In Part 1 of this guide, we presented 3 common ski and snowboard injuries, which can affect our feet and ankles. We also explained what may cause them and how to avoid them. Read Part 1 also, if you want to find out what causes skiing and snowboarding injuries in general.
The injuries we are going to describe in Part 2 are not less common or less important. In fact, make sure you read on, as in this list we will give you advice on how to avoid even more ski and snowboard injuries.
COMMON TYPES OF FEET AND ANKLE SKIING AND SNOWBOARDING INJURIES CONTINUED
4. Morton’s Neuroma
Many skiers and snowboarders experience Morton’s neuroma. It is a foot issue resulting from excessive nerve inflammation under the ball of the foot. The nerve between the third and fourth metatarsals can get pinched if you wear ill-adjusted ski.
If pain continues or worsens, loosen your ski boots to decrease the pressure on the nerve. If this doesn’t help, you should see a board certified foot doctor in Cary for treatment.
How to avoid Morton’s neuroma?
To avoid Morton’s neuroma wear ski boots with a wide toe area to avert compression. It’s also a good idea to stretch your toes repeatedly before skiing. Morton’s neuroma is more predominant among women than men.
5. Ankle or foot fractures
The ankle or foot can break when there is excessive pressure placed on a bone. It can be caused by landing inaccurately after a jump, falling or colliding with another skier or snowboarder. When you fracture your foot or ankle, you should immediately treat it to prevent complications and to ensure that it heals safely and rapidly under supervision of a board certified podiatrist.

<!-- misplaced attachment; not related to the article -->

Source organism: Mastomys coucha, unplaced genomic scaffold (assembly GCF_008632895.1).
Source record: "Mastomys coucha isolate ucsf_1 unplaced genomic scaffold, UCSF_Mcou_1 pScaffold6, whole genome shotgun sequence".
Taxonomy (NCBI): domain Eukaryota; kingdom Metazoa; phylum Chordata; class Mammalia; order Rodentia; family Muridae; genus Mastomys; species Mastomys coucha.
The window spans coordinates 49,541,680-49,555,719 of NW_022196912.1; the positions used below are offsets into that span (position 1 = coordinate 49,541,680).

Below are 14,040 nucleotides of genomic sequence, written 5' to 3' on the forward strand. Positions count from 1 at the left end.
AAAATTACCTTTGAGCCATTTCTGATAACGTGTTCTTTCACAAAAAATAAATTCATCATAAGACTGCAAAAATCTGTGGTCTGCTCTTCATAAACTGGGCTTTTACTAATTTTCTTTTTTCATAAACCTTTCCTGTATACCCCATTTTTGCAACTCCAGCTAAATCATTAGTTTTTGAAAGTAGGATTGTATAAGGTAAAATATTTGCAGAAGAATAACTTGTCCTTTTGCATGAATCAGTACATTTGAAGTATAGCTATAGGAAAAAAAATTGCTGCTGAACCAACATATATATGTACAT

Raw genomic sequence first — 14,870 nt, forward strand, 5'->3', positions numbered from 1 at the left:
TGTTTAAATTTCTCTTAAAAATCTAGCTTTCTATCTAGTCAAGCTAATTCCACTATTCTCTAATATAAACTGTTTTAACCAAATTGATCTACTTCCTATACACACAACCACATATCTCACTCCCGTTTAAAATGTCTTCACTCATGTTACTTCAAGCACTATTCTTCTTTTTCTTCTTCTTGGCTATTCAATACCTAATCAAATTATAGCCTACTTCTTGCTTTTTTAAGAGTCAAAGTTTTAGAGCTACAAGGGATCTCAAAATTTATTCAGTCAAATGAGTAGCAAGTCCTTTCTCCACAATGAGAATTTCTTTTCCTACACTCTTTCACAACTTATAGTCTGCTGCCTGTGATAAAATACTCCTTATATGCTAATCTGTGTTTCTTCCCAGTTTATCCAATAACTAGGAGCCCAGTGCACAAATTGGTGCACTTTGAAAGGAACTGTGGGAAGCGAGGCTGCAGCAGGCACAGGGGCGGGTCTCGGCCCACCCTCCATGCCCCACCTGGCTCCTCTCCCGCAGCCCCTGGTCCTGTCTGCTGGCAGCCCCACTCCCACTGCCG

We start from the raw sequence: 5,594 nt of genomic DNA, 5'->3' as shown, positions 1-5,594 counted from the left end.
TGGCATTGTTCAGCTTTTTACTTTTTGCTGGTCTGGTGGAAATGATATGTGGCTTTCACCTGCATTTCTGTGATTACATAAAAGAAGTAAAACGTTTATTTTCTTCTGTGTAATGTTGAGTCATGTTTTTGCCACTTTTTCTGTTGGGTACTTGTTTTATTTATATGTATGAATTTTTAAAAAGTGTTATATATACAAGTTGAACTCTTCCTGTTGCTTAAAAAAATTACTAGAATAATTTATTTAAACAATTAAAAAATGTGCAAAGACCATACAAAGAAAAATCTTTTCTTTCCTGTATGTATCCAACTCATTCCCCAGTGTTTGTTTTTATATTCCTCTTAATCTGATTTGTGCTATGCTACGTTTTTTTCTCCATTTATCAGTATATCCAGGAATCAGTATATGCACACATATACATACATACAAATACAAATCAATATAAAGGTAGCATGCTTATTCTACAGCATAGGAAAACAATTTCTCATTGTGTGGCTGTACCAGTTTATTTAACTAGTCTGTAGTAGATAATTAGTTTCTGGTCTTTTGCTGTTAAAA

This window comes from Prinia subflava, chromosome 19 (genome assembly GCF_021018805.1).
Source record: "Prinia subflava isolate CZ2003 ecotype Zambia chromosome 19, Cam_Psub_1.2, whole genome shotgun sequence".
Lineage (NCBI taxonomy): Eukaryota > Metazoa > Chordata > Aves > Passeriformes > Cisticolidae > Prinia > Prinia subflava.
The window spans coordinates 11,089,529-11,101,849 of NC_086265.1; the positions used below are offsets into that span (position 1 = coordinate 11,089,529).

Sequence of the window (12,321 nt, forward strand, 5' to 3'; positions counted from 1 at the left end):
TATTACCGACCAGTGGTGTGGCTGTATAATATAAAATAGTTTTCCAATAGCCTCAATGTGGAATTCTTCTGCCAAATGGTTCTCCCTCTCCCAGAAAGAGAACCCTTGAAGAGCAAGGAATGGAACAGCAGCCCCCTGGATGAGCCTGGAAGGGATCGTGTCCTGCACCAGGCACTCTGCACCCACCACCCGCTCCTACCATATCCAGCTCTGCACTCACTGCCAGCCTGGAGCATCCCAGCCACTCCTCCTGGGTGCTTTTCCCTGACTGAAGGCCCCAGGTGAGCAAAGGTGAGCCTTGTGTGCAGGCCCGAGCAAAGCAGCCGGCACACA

How to avoid ankle or foot fractures?
While it’s difficult to avoid fractures, you can make sure you stretch and strengthen your lower extremities in order to prepare them for the stress of snow sports. Preparation is the key.
Metatarsalgia is a medical term describing pain and inflammation in the forefoot. It is a common discomfort experienced by many skiers and snowboarders. Metatarsalgia is a common overuse injury. Numbness, a burning sensation or just general aches and pains may spoil the winter sports fun.
How to avoid metatarsalgia?
Poor pressure distribution is the main reason for this condition, so the most important thing you can do for your feet is get well fitted boots every time you plan to go skiing or snowboarding.
WHAT SHOULD I DO IF I SUSTAIN A FOOT OR ANKLE INJURY FROM SKIING OR SNOWBOARDING?
- You heard a “pop” sound at the time of injury.
- The pain in your ankle or foot was instant and the swelling did not subside within the first few days.
- You have continued instability in the ankle even when you are back to walking.
In the time following your injury, you may be unsure if what you feel is indeed a problem that needs a podiatrist’s attention. Try to remember that some injuries are not immediately recognized – they can flare up even after several days. The sooner you see a foot doctor in Cary, the sooner your condition can be treated and further damage can be avoided.
The board certified, fellowship trained podiatrists at Raleigh Orthopaedic Clinic bring together many years of experience to diagnose and treat even the most complex foot and ankle conditions for patients of all ages.
At Raleigh Orthopaedic Clinic our foot doctors and staff are recognized as leaders and innovators in the field of orthopaedics. Our foot and ankle surgeons regularly develop content designed to educate our patients with high-quality orthopedic knowledge sources.
Make an appointment with your foot doctor in Cary today to get specialized treatment with a personal approach.
The Raleigh Orthopaedic Clinic Cary Office offers same-day access for a variety of urgent orthopaedic conditions and recent injuries for patients of all ages, including: sprains and strains, broken bones/fractures, minor dislocations and sports-related injuries.
*Please note: Our new Cary office is opening February 4, 2019.
New address: 115 Kildaire Park Drive, Suite 102 Cary, NC 27518
The material contained on this site is for informational purposes only and DOES NOT CONSTITUTE THE PROVIDING OF MEDICAL ADVICE, and is not intended to be a substitute for independent professional medical judgment, advice, diagnosis, or treatment. Always seek the advice of your physician or other qualified healthcare provider with any questions or concerns you may have regarding your health.